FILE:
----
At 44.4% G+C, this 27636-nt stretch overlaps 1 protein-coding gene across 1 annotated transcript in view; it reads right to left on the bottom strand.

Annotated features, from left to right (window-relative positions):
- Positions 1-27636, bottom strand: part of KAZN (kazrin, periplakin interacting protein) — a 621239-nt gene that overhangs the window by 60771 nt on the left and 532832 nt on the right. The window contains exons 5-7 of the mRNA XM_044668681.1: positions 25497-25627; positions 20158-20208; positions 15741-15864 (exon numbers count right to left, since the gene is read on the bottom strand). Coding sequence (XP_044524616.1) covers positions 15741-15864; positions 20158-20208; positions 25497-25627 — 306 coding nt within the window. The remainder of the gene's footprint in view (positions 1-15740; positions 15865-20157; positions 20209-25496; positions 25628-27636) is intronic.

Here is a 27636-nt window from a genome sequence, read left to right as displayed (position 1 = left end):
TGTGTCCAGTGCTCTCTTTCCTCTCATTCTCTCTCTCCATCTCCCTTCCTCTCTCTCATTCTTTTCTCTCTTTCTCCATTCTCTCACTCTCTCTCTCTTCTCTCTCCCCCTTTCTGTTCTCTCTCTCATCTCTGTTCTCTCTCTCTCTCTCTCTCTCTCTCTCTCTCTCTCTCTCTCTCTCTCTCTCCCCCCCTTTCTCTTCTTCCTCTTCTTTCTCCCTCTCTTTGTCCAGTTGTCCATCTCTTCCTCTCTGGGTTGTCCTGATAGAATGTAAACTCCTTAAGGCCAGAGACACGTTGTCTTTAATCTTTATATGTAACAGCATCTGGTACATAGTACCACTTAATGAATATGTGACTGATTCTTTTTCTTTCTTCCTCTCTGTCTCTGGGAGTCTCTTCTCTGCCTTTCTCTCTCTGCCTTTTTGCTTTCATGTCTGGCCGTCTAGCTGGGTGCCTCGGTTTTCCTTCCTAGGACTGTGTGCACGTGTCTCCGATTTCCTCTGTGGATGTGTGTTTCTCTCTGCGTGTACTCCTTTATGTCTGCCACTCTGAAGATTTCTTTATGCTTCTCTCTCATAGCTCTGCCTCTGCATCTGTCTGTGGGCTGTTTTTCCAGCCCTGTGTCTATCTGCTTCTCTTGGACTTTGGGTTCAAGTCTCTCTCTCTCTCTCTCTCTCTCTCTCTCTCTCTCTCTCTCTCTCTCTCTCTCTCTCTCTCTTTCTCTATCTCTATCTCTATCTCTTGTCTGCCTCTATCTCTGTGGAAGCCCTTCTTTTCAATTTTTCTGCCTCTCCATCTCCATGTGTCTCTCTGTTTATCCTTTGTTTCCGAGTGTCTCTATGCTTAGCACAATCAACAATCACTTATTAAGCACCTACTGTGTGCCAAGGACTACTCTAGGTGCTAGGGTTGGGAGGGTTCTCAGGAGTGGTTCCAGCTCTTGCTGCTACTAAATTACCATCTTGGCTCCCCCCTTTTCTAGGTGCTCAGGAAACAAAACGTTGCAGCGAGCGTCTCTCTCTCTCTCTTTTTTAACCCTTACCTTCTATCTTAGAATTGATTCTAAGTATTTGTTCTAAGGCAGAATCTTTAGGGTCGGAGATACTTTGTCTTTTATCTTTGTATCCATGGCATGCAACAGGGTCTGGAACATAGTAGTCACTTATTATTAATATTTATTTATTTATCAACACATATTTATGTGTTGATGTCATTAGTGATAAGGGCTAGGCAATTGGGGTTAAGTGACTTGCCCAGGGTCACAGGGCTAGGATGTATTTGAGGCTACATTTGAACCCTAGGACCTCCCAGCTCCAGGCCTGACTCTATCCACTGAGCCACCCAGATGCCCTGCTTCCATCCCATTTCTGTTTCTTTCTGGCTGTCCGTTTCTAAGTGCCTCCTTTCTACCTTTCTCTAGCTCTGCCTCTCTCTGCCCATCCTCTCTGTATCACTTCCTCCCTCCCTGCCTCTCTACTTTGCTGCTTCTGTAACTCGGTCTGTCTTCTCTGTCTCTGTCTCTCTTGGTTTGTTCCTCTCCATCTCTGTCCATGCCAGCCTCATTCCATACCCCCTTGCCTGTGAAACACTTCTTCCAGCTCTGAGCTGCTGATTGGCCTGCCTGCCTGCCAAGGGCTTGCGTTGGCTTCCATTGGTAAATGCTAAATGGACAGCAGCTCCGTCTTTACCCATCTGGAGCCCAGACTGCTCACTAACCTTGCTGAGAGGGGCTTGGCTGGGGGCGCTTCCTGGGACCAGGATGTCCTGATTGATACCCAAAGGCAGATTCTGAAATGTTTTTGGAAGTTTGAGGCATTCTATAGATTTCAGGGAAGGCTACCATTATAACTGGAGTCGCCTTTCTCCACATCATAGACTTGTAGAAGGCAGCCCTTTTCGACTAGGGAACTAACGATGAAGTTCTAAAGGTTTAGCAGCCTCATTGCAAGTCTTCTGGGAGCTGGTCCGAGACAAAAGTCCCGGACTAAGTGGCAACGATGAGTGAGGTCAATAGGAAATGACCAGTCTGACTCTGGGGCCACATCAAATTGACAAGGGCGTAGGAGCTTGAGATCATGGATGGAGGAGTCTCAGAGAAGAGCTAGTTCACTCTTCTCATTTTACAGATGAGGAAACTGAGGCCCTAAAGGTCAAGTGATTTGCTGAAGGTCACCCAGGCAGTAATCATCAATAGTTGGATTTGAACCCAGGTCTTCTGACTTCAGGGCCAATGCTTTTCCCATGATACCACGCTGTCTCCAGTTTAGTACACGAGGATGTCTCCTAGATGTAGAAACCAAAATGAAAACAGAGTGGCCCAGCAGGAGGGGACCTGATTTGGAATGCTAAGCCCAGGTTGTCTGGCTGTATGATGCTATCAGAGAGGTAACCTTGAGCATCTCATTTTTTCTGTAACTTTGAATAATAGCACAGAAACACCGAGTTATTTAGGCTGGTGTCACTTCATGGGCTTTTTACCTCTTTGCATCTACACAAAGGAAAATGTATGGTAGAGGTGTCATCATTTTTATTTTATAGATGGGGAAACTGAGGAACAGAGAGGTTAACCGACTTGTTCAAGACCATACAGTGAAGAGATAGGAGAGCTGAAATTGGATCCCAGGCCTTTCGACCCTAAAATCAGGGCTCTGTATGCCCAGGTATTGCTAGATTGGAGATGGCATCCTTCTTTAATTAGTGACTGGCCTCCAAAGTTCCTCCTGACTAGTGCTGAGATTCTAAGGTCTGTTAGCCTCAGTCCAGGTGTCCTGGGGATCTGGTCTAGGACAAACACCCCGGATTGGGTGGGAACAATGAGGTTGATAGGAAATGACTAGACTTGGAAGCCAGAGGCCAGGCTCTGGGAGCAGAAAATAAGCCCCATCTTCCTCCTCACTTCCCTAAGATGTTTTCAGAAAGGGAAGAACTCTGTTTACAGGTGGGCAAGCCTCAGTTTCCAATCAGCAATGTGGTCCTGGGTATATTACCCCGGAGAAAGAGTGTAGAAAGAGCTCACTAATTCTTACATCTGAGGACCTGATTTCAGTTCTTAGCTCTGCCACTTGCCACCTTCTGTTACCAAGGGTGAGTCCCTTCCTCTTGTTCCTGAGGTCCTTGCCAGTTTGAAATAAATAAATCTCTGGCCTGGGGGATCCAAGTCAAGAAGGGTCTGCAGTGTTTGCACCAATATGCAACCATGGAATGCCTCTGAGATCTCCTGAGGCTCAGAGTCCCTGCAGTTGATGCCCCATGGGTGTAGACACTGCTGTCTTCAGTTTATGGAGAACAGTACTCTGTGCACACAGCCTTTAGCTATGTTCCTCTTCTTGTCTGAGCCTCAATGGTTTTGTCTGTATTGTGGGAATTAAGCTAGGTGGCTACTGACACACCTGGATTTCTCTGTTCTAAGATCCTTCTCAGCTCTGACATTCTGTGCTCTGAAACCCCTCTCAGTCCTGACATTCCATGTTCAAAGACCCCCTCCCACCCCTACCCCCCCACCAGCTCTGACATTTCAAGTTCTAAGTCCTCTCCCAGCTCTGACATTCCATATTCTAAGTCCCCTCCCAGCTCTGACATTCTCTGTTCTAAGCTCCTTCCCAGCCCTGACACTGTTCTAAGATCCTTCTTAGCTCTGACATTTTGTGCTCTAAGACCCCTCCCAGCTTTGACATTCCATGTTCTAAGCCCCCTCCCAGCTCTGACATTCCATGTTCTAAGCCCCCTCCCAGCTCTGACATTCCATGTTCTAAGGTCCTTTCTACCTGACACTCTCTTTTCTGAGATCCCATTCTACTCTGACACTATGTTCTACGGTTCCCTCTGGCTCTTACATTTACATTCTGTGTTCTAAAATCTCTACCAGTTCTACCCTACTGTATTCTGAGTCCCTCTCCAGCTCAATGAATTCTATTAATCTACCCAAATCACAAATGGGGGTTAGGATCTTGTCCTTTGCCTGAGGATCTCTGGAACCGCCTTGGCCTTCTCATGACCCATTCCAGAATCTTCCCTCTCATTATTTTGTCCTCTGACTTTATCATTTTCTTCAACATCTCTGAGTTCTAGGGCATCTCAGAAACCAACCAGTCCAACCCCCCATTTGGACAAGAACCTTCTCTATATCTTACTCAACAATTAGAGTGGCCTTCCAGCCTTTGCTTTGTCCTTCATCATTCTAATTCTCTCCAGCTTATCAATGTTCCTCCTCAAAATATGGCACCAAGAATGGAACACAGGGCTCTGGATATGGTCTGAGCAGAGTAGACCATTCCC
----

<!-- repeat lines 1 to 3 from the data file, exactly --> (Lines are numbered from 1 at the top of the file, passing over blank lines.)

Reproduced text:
At 44.4% G+C, this 27636-nt stretch overlaps 1 protein-coding gene across 1 annotated transcript in view; it reads right to left on the bottom strand.

Annotated features, from left to right (window-relative positions):
- Positions 1-27636, bottom strand: part of KAZN (kazrin, periplakin interacting protein) — a 621239-nt gene that overhangs the window by 60771 nt on the left and 532832 nt on the right. The window contains exons 5-7 of the mRNA XM_044668681.1: positions 25497-25627; positions 20158-20208; positions 15741-15864 (exon numbers count right to left, since the gene is read on the bottom strand). Coding sequence (XP_044524616.1) covers positions 15741-15864; positions 20158-20208; positions 25497-25627 — 306 coding nt within the window. The remainder of the gene's footprint in view (positions 1-15740; positions 15865-20157; positions 20209-25496; positions 25628-27636) is intronic.